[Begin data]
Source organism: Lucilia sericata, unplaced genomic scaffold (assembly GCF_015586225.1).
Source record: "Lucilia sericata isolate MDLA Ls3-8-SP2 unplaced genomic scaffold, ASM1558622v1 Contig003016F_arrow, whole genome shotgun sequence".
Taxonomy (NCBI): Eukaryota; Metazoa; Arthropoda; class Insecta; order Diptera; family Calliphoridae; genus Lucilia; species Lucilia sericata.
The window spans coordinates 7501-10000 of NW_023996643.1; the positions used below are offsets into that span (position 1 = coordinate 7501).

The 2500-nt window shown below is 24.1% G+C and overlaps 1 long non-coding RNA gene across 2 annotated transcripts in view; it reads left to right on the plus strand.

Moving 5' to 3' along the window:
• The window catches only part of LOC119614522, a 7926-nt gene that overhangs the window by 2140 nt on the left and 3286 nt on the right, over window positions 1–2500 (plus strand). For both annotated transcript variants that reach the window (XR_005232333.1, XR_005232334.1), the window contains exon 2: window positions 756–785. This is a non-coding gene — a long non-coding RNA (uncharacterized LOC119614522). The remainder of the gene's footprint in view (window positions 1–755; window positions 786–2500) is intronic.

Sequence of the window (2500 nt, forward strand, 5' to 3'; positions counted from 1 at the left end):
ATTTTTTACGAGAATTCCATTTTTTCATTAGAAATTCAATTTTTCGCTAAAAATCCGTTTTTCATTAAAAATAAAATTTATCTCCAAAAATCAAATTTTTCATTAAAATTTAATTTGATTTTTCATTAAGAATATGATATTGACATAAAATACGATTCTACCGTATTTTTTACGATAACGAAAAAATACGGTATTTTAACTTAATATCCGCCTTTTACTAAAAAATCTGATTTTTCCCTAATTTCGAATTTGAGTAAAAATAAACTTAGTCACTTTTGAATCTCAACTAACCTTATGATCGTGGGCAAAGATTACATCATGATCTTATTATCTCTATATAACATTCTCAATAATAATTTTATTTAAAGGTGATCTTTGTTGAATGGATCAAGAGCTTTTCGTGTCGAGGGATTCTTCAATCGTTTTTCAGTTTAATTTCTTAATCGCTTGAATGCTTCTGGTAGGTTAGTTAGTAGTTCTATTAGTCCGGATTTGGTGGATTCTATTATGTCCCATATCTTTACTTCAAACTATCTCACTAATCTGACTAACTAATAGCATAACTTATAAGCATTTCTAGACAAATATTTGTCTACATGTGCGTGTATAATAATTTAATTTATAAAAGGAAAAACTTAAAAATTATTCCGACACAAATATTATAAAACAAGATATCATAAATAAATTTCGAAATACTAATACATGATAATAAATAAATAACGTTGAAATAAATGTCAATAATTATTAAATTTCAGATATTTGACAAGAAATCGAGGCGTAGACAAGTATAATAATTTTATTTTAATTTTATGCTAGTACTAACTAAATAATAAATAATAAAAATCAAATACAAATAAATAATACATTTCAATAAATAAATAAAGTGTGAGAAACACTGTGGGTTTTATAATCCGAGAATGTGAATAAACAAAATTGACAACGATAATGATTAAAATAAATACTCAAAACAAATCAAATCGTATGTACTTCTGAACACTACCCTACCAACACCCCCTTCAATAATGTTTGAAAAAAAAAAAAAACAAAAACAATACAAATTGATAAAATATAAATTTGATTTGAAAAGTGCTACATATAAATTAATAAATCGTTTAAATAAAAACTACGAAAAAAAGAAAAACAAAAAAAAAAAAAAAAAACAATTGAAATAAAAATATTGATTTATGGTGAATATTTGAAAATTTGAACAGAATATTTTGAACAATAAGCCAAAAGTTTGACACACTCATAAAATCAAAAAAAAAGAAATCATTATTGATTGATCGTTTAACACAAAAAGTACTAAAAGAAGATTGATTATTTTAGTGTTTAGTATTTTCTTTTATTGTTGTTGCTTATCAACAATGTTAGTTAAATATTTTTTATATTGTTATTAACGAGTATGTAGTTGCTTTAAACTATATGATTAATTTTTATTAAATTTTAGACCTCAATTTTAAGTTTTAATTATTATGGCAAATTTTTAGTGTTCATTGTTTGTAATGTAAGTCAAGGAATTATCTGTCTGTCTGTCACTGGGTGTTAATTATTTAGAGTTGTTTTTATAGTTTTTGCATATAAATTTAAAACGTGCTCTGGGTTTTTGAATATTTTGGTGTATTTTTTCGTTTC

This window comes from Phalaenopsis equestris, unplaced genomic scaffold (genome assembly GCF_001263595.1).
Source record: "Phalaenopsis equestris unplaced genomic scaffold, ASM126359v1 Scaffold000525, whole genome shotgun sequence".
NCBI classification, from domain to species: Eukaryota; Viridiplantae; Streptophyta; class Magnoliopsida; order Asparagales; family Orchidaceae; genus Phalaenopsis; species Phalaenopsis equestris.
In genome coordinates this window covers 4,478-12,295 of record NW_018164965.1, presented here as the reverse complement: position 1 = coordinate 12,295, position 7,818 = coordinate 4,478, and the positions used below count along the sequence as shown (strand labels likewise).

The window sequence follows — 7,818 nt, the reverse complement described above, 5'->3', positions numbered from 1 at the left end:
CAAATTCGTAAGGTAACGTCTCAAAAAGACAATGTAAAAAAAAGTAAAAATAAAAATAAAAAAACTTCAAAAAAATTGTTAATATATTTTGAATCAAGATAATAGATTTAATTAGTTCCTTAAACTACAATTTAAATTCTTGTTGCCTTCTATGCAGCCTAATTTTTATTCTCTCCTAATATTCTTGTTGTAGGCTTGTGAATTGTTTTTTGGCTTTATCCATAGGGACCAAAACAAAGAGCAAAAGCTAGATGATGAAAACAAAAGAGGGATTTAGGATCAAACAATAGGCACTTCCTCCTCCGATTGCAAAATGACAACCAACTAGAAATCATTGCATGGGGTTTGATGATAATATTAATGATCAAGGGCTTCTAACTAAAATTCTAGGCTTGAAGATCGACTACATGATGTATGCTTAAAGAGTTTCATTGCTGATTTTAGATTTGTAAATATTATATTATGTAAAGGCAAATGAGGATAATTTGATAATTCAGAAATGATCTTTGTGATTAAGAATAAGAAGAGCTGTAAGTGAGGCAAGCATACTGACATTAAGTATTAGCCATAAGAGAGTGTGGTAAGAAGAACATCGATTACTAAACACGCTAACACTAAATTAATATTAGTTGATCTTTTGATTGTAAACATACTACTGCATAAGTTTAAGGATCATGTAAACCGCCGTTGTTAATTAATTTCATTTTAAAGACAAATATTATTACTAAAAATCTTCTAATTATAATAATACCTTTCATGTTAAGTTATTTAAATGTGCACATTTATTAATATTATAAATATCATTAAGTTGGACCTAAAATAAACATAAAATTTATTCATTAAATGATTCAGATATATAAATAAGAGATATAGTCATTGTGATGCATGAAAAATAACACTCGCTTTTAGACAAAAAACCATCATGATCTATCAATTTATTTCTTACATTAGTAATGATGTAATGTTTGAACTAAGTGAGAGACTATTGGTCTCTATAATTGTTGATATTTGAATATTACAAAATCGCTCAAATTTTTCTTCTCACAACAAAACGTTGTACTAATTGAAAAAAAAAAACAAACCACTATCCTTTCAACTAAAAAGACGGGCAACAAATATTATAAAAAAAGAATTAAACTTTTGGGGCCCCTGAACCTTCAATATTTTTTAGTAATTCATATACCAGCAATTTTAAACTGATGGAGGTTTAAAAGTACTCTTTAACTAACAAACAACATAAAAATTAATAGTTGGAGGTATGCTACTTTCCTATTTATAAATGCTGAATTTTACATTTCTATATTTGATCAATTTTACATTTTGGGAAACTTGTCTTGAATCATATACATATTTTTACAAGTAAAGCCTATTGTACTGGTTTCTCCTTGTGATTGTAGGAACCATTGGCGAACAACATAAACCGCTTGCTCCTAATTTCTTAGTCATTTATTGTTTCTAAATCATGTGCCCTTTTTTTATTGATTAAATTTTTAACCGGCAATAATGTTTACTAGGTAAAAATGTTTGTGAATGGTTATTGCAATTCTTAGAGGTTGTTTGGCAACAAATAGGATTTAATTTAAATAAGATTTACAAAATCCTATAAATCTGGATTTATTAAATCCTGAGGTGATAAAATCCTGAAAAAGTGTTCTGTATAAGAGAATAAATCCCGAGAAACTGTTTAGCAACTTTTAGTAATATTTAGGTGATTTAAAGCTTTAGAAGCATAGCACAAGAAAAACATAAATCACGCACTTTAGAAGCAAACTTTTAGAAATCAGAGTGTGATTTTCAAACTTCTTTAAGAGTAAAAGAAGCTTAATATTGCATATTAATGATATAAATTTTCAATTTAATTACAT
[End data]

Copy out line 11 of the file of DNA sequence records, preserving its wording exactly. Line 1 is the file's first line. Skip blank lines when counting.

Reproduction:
Source record: "Phalaenopsis equestris unplaced genomic scaffold, ASM126359v1 Scaffold000525, whole genome shotgun sequence".